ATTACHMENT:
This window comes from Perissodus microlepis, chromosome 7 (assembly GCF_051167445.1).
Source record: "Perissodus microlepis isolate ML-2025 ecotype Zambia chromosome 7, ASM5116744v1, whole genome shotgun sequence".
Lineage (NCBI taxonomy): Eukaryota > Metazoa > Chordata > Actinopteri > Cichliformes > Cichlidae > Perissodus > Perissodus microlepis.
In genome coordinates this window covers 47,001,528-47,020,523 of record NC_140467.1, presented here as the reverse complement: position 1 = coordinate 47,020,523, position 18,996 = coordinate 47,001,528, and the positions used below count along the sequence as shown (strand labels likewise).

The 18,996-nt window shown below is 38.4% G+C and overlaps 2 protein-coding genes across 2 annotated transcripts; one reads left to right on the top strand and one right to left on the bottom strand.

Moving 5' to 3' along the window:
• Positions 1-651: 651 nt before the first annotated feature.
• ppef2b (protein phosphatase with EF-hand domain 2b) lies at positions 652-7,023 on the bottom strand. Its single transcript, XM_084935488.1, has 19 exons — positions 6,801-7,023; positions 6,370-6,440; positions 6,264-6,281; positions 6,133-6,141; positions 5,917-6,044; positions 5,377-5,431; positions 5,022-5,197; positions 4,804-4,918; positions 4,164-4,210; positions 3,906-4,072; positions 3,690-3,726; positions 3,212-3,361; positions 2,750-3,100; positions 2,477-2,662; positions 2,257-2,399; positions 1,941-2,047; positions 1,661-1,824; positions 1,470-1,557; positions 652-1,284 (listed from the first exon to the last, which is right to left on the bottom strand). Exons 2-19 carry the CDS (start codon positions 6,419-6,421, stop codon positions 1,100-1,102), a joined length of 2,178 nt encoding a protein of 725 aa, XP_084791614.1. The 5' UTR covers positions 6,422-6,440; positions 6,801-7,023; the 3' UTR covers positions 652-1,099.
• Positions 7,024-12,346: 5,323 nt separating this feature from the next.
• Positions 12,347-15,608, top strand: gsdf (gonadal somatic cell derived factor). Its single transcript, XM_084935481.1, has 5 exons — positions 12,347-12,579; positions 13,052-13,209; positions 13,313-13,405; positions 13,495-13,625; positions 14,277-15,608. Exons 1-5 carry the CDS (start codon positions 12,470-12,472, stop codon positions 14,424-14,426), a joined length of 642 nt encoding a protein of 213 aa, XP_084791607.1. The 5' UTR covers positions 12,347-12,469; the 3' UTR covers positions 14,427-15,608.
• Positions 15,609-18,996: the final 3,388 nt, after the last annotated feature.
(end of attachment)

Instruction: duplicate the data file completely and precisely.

This window comes from Perissodus microlepis, chromosome 7 (assembly GCF_051167445.1).
Source record: "Perissodus microlepis isolate ML-2025 ecotype Zambia chromosome 7, ASM5116744v1, whole genome shotgun sequence".
Lineage (NCBI taxonomy): Eukaryota > Metazoa > Chordata > Actinopteri > Cichliformes > Cichlidae > Perissodus > Perissodus microlepis.
In genome coordinates this window covers 47,001,528-47,020,523 of record NC_140467.1, presented here as the reverse complement: position 1 = coordinate 47,020,523, position 18,996 = coordinate 47,001,528, and the positions used below count along the sequence as shown (strand labels likewise).

The 18,996-nt window shown below is 38.4% G+C and overlaps 2 protein-coding genes across 2 annotated transcripts; one reads left to right on the top strand and one right to left on the bottom strand.

Moving 5' to 3' along the window:
• Positions 1-651: 651 nt before the first annotated feature.
• ppef2b (protein phosphatase with EF-hand domain 2b) lies at positions 652-7,023 on the bottom strand. Its single transcript, XM_084935488.1, has 19 exons — positions 6,801-7,023; positions 6,370-6,440; positions 6,264-6,281; positions 6,133-6,141; positions 5,917-6,044; positions 5,377-5,431; positions 5,022-5,197; positions 4,804-4,918; positions 4,164-4,210; positions 3,906-4,072; positions 3,690-3,726; positions 3,212-3,361; positions 2,750-3,100; positions 2,477-2,662; positions 2,257-2,399; positions 1,941-2,047; positions 1,661-1,824; positions 1,470-1,557; positions 652-1,284 (listed from the first exon to the last, which is right to left on the bottom strand). Exons 2-19 carry the CDS (start codon positions 6,419-6,421, stop codon positions 1,100-1,102), a joined length of 2,178 nt encoding a protein of 725 aa, XP_084791614.1. The 5' UTR covers positions 6,422-6,440; positions 6,801-7,023; the 3' UTR covers positions 652-1,099.
• Positions 7,024-12,346: 5,323 nt separating this feature from the next.
• Positions 12,347-15,608, top strand: gsdf (gonadal somatic cell derived factor). Its single transcript, XM_084935481.1, has 5 exons — positions 12,347-12,579; positions 13,052-13,209; positions 13,313-13,405; positions 13,495-13,625; positions 14,277-15,608. Exons 1-5 carry the CDS (start codon positions 12,470-12,472, stop codon positions 14,424-14,426), a joined length of 642 nt encoding a protein of 213 aa, XP_084791607.1. The 5' UTR covers positions 12,347-12,469; the 3' UTR covers positions 14,427-15,608.
• Positions 15,609-18,996: the final 3,388 nt, after the last annotated feature.